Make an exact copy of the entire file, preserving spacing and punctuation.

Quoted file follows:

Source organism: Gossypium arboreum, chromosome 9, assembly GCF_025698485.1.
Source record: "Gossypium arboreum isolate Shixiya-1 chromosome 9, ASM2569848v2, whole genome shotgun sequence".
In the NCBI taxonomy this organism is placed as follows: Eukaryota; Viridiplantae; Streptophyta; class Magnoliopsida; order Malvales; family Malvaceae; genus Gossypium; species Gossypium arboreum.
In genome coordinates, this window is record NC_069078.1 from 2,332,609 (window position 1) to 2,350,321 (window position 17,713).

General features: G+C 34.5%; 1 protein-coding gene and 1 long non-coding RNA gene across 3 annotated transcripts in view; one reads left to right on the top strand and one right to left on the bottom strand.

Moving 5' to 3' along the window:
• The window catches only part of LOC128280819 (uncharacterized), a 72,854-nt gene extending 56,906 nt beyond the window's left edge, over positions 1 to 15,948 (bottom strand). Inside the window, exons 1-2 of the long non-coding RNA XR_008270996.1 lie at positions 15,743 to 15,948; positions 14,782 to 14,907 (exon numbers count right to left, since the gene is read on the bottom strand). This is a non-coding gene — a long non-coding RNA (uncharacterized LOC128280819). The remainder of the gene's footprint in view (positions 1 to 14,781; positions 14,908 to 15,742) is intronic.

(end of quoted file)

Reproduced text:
Source organism: Gossypium arboreum, chromosome 9, assembly GCF_025698485.1.
Source record: "Gossypium arboreum isolate Shixiya-1 chromosome 9, ASM2569848v2, whole genome shotgun sequence".
In the NCBI taxonomy this organism is placed as follows: Eukaryota; Viridiplantae; Streptophyta; class Magnoliopsida; order Malvales; family Malvaceae; genus Gossypium; species Gossypium arboreum.
In genome coordinates, this window is record NC_069078.1 from 2,332,609 (window position 1) to 2,350,321 (window position 17,713).

General features: G+C 34.5%; 1 protein-coding gene and 1 long non-coding RNA gene across 3 annotated transcripts in view; one reads left to right on the top strand and one right to left on the bottom strand.

Moving 5' to 3' along the window:
• The window catches only part of LOC128280819 (uncharacterized), a 72,854-nt gene extending 56,906 nt beyond the window's left edge, over positions 1 to 15,948 (bottom strand). Inside the window, exons 1-2 of the long non-coding RNA XR_008270996.1 lie at positions 15,743 to 15,948; positions 14,782 to 14,907 (exon numbers count right to left, since the gene is read on the bottom strand). This is a non-coding gene — a long non-coding RNA (uncharacterized LOC128280819). The remainder of the gene's footprint in view (positions 1 to 14,781; positions 14,908 to 15,742) is intronic.